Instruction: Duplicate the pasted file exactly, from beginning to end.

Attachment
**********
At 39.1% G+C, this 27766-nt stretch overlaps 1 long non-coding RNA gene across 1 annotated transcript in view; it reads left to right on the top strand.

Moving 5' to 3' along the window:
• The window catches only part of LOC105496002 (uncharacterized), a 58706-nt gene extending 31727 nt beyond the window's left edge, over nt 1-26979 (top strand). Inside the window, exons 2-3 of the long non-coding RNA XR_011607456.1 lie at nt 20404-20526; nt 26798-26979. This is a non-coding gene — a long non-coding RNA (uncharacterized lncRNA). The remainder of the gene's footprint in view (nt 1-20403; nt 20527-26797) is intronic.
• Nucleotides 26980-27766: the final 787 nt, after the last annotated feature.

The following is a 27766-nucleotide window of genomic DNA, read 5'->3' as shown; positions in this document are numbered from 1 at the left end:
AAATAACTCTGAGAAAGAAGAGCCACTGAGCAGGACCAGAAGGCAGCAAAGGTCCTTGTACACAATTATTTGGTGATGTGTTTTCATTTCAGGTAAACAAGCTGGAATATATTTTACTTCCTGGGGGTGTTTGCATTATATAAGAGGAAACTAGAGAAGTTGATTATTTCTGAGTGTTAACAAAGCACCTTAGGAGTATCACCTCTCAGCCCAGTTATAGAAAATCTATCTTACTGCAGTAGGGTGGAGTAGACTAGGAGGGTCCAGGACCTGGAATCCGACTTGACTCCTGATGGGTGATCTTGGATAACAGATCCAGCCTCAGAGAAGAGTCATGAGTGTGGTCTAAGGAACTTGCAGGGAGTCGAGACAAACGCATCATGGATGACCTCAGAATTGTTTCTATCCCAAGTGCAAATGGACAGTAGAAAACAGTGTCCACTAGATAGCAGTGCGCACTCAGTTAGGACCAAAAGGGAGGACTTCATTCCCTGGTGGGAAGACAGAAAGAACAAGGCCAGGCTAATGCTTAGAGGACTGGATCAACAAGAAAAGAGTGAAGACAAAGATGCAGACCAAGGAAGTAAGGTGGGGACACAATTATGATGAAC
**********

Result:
At 39.1% G+C, this 27766-nt stretch overlaps 1 long non-coding RNA gene across 1 annotated transcript in view; it reads left to right on the top strand.

Moving 5' to 3' along the window:
• The window catches only part of LOC105496002 (uncharacterized), a 58706-nt gene extending 31727 nt beyond the window's left edge, over nt 1-26979 (top strand). Inside the window, exons 2-3 of the long non-coding RNA XR_011607456.1 lie at nt 20404-20526; nt 26798-26979. This is a non-coding gene — a long non-coding RNA (uncharacterized lncRNA). The remainder of the gene's footprint in view (nt 1-20403; nt 20527-26797) is intronic.
• Nucleotides 26980-27766: the final 787 nt, after the last annotated feature.

The following is a 27766-nucleotide window of genomic DNA, read 5'->3' as shown; positions in this document are numbered from 1 at the left end:
AAATAACTCTGAGAAAGAAGAGCCACTGAGCAGGACCAGAAGGCAGCAAAGGTCCTTGTACACAATTATTTGGTGATGTGTTTTCATTTCAGGTAAACAAGCTGGAATATATTTTACTTCCTGGGGGTGTTTGCATTATATAAGAGGAAACTAGAGAAGTTGATTATTTCTGAGTGTTAACAAAGCACCTTAGGAGTATCACCTCTCAGCCCAGTTATAGAAAATCTATCTTACTGCAGTAGGGTGGAGTAGACTAGGAGGGTCCAGGACCTGGAATCCGACTTGACTCCTGATGGGTGATCTTGGATAACAGATCCAGCCTCAGAGAAGAGTCATGAGTGTGGTCTAAGGAACTTGCAGGGAGTCGAGACAAACGCATCATGGATGACCTCAGAATTGTTTCTATCCCAAGTGCAAATGGACAGTAGAAAACAGTGTCCACTAGATAGCAGTGCGCACTCAGTTAGGACCAAAAGGGAGGACTTCATTCCCTGGTGGGAAGACAGAAAGAACAAGGCCAGGCTAATGCTTAGAGGACTGGATCAACAAGAAAAGAGTGAAGACAAAGATGCAGACCAAGGAAGTAAGGTGGGGACACAATTATGATGAAC